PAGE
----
Impact of Altered Hormonal and Neurochemical Levels on Depression Symptoms in Women During Pregnancy and Postpartum Period

Nadia N. Osman , Alaa I. Bahri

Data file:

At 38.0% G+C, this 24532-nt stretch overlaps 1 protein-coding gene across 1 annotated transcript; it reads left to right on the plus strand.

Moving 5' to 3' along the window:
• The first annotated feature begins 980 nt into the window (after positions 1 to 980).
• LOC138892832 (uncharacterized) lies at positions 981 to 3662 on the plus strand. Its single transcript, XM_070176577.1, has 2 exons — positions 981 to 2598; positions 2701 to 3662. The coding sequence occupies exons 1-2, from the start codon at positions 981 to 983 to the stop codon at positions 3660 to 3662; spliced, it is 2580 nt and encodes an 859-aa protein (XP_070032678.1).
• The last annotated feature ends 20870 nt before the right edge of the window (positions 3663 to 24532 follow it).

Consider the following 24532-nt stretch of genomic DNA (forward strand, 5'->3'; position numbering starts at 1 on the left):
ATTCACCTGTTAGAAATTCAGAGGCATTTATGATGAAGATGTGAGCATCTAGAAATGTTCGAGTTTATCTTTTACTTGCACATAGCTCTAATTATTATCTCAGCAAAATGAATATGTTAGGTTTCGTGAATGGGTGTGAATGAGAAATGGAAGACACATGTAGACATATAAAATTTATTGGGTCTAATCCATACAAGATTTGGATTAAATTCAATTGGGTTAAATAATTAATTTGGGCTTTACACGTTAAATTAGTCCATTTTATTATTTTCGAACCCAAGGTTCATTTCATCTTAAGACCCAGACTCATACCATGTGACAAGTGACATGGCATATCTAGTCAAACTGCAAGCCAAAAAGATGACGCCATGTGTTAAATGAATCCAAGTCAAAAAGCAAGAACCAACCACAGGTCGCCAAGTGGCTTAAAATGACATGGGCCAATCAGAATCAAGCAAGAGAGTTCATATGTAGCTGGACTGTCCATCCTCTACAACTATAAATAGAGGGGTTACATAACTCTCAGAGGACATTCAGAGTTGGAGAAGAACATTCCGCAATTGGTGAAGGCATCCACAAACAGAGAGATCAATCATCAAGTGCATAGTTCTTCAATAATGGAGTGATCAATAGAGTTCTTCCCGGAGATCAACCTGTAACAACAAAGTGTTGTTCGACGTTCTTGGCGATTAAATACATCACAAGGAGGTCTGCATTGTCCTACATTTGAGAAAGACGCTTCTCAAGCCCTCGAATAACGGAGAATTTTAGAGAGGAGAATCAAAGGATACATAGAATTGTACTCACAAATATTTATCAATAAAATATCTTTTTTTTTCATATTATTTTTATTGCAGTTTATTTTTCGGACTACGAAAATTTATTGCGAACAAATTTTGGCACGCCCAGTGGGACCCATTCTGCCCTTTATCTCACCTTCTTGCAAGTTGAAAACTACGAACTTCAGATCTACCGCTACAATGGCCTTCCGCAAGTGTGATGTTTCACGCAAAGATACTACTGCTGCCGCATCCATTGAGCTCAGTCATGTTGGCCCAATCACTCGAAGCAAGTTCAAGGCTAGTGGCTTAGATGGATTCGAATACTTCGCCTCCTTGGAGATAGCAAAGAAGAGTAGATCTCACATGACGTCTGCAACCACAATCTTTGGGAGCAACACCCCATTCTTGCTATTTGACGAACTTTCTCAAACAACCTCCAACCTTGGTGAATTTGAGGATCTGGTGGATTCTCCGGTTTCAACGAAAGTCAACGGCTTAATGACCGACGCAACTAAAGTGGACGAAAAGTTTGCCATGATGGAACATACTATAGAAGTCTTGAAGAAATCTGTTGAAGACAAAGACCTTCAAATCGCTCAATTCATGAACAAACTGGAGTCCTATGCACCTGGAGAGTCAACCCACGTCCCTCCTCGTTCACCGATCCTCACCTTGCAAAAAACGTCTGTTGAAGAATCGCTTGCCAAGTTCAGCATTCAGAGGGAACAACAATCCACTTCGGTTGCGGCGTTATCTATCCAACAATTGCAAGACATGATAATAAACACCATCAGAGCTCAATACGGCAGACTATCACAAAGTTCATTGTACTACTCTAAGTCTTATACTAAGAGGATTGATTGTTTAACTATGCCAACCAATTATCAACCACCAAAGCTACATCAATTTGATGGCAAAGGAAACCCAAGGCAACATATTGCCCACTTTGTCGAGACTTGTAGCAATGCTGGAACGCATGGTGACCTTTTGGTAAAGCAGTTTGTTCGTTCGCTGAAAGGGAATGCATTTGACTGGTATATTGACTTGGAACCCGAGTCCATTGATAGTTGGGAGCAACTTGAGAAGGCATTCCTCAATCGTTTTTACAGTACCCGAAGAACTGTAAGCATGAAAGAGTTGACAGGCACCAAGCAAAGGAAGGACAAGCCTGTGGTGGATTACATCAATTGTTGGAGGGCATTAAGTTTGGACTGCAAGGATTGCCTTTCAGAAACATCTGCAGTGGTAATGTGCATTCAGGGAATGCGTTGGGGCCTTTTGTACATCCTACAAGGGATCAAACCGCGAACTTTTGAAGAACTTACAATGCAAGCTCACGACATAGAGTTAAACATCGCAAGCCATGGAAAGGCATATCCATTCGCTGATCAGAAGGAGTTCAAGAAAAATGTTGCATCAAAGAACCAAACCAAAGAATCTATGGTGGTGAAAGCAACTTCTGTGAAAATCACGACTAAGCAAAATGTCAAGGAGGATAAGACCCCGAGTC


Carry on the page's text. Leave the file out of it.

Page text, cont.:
Introduction: Among the most prevalent psychiatric turmoils and the problems in human life, exhibit depression. Women are suffering from depression overmuch predominately than men and frequently cluster in the childbearing years. For women with pre-existing psychiatric ailments, Gestation and postnatal periods are large hazard times comparatively. This work designed to explore potential relation between depression and the fluctuation in the level of hormones and neurotransmitters. Methods: In the current work, ninety-five women aged 18-40 years consented to participate. They were allocated into three groups, which were as follow: Healthy non pregnant females (1st, control group), pregnant women during the third trimester (36-39 weeks) of gestation (2nd group) women in the early (1-2 days) postpartum period (3rd, group). Using a self-report questionnaire, we surveyed all eligible women at the Maternity and Children's Hospital in Azizia in Jeddah City. Depressive symptoms were accomplished by the help of Edinburgh Postnatal Depression Scale, Arabic version during the same period. After an overnight fast, blood samples were withdrawn for inspect of hormones (estrogen, progesterone and prolactin), neurotransmitters (Dopamine, Serotonin and Norepinephrine). Results: Pregnancy and postpartum groups exhibited significant increment in estrogen, progesterone, prolactin and norepinephrine levels accompanied by significant decline in dopamine and serotonin versus control group. Conclusion: It is clear that depression in late pregnancy and postpartum associates with some psychosocial, socioeconomic, neurotransmitters and hormonal variables.

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